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The Semiconductor Company from Another World: The Siliconix Story, Part 2 – Starting the Optical Encoder Industry

Bill Hugle and Frances Sarnat married in 1947 after each had earned an undergraduate degree in chemistry at the University of Chicago. The two started a business making artificial gemstones in 1948, but the venture went bust by 1951 because of a patent infringement lawsuit brought against Bill Hugle by Linde Air Products, which had hired him as a plant chemist in 1947, just before he started his side business with his wife. The Hugles wanted to continue working together and, after receiving many rejections to employment inquiries, were able to secure employment with the DH Baldwin Piano Company of Cincinnati, Ohio.

Baldwin introduced its first electronic organ in 1946. This organ was based on Winston Kock’s design from the 1930s, which used a bank of oscillators constructed from neon gas-discharge tubes, capacitors, resistors, and inductors. (See “Winston Kock: Right Place, Right Time, Right Idea.”) Baldwin’s chief competitor in the electronic organ market was Hammond, which used electromechanical tone wheels and inductive pickups to generate multiple tones. In the 1940s, Baldwin started to experiment with tone wheels using optical disks instead of the metal ones that Hammond used. These disks transcribed tones into photolithographically etched patterns on the glass disks. When the disks spun, the etched patterns translated into electrical waveforms using optical sensors that read the patterns from the disks.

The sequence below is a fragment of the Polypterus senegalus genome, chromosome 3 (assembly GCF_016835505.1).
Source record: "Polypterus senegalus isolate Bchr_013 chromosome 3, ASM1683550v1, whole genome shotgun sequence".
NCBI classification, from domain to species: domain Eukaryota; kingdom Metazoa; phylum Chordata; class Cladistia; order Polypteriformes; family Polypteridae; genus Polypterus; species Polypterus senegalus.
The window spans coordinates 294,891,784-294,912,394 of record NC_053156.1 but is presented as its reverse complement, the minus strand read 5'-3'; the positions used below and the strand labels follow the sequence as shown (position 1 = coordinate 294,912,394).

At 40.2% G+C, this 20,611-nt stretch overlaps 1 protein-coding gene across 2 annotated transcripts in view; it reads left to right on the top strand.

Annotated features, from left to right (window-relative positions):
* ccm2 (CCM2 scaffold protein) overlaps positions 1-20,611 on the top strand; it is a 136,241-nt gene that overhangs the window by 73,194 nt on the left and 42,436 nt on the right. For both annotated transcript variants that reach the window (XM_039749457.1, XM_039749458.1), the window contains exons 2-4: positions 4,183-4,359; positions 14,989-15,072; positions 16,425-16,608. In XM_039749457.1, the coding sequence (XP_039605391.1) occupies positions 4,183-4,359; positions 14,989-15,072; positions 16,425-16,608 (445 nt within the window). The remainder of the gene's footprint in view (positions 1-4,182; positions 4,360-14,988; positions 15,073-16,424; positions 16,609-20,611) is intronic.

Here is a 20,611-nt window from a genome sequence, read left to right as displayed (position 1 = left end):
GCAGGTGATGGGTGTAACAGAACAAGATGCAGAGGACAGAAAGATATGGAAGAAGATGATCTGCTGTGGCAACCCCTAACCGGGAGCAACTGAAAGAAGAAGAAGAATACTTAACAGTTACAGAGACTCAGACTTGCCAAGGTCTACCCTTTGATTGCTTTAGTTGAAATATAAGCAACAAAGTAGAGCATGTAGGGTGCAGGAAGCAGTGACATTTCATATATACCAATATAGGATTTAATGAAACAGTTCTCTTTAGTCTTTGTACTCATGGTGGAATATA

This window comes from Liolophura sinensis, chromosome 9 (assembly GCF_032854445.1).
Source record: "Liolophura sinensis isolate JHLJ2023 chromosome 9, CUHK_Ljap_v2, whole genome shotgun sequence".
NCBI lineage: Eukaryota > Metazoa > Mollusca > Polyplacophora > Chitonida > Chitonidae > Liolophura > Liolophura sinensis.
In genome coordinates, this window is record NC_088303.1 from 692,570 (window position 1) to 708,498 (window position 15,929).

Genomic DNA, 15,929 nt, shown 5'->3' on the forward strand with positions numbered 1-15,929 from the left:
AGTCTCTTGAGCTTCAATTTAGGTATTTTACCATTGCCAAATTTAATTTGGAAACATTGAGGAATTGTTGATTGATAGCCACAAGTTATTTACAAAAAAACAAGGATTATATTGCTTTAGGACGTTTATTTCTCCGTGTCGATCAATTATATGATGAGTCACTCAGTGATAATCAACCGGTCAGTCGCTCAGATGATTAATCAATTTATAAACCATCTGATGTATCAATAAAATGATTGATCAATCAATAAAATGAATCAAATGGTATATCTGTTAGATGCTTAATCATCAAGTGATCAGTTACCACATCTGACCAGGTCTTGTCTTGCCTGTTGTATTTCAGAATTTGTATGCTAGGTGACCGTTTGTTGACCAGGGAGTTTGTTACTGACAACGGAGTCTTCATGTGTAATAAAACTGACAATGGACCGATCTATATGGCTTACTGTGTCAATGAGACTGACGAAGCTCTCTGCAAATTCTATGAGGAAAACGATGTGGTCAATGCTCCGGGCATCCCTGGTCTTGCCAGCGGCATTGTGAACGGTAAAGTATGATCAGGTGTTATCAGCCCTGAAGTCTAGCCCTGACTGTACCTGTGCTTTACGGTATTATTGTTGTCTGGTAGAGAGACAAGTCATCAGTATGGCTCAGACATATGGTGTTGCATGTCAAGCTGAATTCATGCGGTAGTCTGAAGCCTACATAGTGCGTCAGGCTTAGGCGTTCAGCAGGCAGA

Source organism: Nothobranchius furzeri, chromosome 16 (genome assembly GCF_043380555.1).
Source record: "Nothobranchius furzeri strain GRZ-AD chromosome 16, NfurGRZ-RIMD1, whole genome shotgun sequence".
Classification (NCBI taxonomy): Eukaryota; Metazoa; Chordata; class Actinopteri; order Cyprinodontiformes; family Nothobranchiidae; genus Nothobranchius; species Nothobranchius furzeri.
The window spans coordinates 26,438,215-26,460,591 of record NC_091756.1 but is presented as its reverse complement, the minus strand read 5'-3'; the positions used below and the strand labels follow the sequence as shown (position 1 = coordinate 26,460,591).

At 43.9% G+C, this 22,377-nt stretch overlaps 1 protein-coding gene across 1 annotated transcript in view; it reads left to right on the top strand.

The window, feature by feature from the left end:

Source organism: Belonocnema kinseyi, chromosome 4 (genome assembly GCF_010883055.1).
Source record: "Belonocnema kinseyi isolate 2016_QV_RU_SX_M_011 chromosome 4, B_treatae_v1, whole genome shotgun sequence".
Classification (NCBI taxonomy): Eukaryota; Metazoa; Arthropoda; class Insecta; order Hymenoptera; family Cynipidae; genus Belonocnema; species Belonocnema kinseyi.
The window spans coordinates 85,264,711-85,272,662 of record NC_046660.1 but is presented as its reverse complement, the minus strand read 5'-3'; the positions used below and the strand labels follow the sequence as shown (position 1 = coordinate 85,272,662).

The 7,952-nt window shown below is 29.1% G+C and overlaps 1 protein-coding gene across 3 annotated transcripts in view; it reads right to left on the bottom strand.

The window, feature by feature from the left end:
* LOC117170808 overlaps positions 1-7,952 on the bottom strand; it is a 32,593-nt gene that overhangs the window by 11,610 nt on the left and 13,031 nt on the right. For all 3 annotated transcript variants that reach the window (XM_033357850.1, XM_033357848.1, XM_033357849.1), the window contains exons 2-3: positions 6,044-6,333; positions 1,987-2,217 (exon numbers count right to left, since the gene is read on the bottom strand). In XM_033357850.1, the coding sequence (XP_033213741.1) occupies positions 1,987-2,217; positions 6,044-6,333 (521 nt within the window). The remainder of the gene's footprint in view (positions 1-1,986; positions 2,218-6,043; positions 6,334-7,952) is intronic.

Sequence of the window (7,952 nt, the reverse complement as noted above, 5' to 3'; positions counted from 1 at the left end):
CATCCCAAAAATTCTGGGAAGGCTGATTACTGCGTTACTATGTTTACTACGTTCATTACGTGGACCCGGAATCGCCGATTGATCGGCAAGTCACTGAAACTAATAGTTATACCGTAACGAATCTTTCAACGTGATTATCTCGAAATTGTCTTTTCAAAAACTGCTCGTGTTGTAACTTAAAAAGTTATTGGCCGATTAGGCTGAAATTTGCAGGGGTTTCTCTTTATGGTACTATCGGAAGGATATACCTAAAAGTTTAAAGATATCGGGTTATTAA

It’s not clear that Baldwin ever introduced an organ that used these optical tone wheels, but the US Army Signal Corps recognized that the technology could be used for a completely different purpose – optical shaft encoders – which would be very handy for pointing radio and radar antennas. The US Army Signal Corps issued a contract to Baldwin for the development of optical encoders in 1951. By 1953, Baldwin had produced a 16-bit optical device under this contract. That was the same year that Baldwin hired Bill and Frances Hugle and moved them to Cincinnati.

Of course, this coincidence alone does not prove that the Hugles worked on the optical encoder development project, but consider the patents issued to Frances and Bill Hugle and assigned to Baldwin during their employment at that company:

Semi-conductive films and methods of producing them, Patent Number US2994621A, filed March 29, 1956

“As is well known, various metals and semi-metals including cadmium, tellurium, lead, zinc, germanium, indium, antimony, selenium, mercury, silicon, and sulfur, are capable of forming in various combinations photoelectric or semi-conductive films, which have utility in electrical apparatus. The present invention applies to all of these. However, great difficulty has been encountered in the past in forming films of combinations of metals or semi-metals. For example, if a cadmium selenide film is desired, it has been usual to produce the cadmium selenide first in the form of crystals and then vaporize the crystals to form the films. Such a method is in general elaborate, time-consuming, costly, and in some instances involves serious operational hazards.

“It is an object of the invention to provide a method for the direct production of semi-conductive films of metals or semi-metals which will be cheaper and more convenient than methods hitherto current in the art.”

Methods of etching metals in the platinum group and producing printed circuits therefrom, Patent Number US3013956A, filed April 5, 1957